Distinguished nutrition educators from around the world will gather in a truly global event this summer as the Society for Nutrition Education and Behavior hosts its 53rd Annual Conference entirely online.
For now, our focus is still on the food supply chain and how we are eating, spending our money on food and takeout. In the immediate future, will what we are eating change? Will online grocery shopping increase? In the longer term, how will the food system change? What will school meals and eating out look like? Cue up the crystal ball...
In the context of the COVID-19 pandemic and its health and food system impacts, the issues addressed in Jennifer Wilkins' 2019 Presidential Address become even more critical.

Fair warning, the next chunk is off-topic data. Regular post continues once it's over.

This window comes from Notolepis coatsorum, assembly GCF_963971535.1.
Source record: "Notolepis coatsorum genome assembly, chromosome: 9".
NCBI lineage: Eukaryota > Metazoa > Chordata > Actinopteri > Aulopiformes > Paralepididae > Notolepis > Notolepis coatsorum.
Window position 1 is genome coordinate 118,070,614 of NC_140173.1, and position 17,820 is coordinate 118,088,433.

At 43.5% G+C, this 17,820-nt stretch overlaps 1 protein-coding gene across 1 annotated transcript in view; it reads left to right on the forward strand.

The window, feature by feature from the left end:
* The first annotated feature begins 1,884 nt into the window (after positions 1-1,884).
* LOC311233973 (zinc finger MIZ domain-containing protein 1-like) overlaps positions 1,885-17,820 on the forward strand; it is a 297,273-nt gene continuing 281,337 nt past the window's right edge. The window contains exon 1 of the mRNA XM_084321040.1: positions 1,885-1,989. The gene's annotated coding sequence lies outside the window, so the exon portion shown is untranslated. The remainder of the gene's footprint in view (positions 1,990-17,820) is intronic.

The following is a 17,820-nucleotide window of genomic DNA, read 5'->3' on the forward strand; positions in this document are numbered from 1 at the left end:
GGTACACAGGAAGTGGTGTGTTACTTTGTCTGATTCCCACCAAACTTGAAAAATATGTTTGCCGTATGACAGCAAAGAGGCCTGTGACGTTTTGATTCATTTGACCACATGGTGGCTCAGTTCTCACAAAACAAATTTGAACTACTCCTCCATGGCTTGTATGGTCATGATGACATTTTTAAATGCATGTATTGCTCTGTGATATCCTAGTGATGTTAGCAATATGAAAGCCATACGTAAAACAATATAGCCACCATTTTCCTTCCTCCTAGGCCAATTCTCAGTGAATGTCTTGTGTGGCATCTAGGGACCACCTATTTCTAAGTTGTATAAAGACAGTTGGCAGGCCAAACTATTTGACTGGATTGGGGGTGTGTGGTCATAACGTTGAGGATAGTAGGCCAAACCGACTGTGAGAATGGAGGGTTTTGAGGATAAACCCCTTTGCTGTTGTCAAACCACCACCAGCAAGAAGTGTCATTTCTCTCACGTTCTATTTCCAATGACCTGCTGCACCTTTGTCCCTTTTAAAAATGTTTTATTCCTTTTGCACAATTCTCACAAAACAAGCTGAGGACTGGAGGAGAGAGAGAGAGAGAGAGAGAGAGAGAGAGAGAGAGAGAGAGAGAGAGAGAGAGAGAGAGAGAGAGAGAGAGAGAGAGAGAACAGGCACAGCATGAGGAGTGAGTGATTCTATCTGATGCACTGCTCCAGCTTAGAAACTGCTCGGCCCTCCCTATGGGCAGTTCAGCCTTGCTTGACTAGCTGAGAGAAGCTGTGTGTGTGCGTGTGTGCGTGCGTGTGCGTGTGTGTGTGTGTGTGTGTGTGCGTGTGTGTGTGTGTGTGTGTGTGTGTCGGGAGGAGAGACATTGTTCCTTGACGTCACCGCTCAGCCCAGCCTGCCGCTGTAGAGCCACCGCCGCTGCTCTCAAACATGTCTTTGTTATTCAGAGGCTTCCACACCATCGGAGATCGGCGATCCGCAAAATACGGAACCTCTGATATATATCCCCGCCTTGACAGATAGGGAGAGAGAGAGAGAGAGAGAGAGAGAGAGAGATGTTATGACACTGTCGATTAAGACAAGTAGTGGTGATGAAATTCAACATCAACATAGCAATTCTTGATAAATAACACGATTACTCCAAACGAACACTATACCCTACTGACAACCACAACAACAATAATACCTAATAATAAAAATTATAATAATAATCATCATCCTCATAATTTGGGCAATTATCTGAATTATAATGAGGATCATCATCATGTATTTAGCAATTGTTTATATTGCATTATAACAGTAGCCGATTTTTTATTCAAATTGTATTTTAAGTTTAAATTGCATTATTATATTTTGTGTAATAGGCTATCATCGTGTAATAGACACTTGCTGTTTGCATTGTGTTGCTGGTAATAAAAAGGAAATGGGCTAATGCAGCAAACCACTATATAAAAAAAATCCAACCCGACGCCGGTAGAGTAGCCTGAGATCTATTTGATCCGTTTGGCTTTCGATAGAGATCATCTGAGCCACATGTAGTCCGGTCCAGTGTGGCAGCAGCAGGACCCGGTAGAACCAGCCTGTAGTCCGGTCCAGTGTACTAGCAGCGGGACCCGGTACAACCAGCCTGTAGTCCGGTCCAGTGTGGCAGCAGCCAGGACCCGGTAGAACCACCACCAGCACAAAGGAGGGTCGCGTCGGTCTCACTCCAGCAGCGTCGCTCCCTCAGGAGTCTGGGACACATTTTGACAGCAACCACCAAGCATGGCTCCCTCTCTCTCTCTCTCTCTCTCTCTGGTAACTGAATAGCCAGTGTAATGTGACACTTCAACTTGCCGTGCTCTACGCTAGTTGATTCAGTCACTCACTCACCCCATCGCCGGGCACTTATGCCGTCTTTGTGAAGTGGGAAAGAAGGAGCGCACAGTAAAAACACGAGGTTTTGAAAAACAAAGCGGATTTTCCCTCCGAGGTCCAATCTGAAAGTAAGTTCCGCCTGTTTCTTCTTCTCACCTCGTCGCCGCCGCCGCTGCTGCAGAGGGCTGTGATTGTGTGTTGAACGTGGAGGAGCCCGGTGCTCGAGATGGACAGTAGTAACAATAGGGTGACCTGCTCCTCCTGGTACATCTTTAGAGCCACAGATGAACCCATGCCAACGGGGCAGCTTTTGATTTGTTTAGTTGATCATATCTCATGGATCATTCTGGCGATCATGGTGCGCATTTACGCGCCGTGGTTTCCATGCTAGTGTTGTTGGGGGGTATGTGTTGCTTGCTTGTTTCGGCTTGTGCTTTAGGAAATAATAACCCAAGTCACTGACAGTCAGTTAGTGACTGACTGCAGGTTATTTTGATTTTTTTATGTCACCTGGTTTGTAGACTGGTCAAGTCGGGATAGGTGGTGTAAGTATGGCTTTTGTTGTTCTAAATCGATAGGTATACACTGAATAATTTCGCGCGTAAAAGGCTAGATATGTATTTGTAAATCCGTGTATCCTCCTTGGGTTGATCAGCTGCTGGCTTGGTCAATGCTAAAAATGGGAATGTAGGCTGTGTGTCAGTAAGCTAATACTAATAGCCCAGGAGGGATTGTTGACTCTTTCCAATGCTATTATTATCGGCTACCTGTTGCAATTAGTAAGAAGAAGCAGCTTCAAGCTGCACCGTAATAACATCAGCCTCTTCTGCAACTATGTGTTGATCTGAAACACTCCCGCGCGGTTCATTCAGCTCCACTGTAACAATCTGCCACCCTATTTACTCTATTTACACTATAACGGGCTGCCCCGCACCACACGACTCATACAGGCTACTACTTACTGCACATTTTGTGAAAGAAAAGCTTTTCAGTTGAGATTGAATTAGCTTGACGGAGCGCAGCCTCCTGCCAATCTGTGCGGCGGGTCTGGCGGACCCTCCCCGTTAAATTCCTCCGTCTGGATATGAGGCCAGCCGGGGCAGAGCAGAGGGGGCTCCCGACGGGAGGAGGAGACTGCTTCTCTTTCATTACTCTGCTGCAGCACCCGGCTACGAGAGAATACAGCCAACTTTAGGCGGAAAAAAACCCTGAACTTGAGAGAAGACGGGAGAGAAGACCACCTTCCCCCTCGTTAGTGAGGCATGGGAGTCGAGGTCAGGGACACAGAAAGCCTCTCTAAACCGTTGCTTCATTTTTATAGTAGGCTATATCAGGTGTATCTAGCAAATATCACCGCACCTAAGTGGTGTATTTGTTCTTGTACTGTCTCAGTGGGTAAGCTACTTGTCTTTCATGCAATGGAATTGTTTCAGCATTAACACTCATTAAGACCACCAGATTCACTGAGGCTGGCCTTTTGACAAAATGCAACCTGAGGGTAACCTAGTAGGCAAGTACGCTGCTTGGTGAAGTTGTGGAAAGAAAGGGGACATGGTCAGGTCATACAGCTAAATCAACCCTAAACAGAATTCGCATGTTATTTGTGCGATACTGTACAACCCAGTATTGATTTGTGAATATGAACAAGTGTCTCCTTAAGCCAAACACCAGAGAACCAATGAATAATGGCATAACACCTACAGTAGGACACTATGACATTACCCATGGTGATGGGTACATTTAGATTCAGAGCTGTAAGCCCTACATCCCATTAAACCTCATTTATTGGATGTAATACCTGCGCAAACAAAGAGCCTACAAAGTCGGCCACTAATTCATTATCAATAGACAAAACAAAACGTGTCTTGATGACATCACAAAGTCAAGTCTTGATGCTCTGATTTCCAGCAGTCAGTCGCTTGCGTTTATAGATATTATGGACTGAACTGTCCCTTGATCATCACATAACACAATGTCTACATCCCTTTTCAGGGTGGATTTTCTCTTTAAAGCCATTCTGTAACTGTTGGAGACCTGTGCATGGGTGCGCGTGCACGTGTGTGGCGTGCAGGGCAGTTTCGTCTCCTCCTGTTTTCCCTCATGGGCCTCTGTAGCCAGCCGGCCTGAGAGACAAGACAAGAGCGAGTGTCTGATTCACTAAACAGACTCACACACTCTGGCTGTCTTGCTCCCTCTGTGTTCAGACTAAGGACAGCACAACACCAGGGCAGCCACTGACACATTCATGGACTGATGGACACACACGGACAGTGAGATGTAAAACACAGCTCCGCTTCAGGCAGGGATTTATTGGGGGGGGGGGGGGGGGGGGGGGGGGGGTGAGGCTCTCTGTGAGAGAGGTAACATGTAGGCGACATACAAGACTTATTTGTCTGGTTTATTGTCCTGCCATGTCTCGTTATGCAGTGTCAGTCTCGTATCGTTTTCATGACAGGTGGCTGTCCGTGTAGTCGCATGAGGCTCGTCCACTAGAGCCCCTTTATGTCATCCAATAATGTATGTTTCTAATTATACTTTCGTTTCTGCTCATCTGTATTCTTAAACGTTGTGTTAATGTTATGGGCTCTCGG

This new slate of leaders will be officially installed at the Annual Business Meeting during SNEB's Annual Conference this July.
The Board of Directors has decided to transition our Annual Conference to a virtual event based on health guidance in California and San Diego.
Many of us manage a crisis of some sort each day and help those who may need a little support. I am so proud to be among you, and know you are a resilient group.
Institutions such as K–12 schools, which operate on large scales and feed hundreds of children, are ideal settings to implement system changes to reduce food waste. While some food waste in schools is inevitable due to individual food preferences and differing caloric needs of students there are several policy and educational interventions that can reduce school food waste.
This week's blog has suggestions on how to help consumers deal with meat and poultry shortages caused by the supply chain disruption.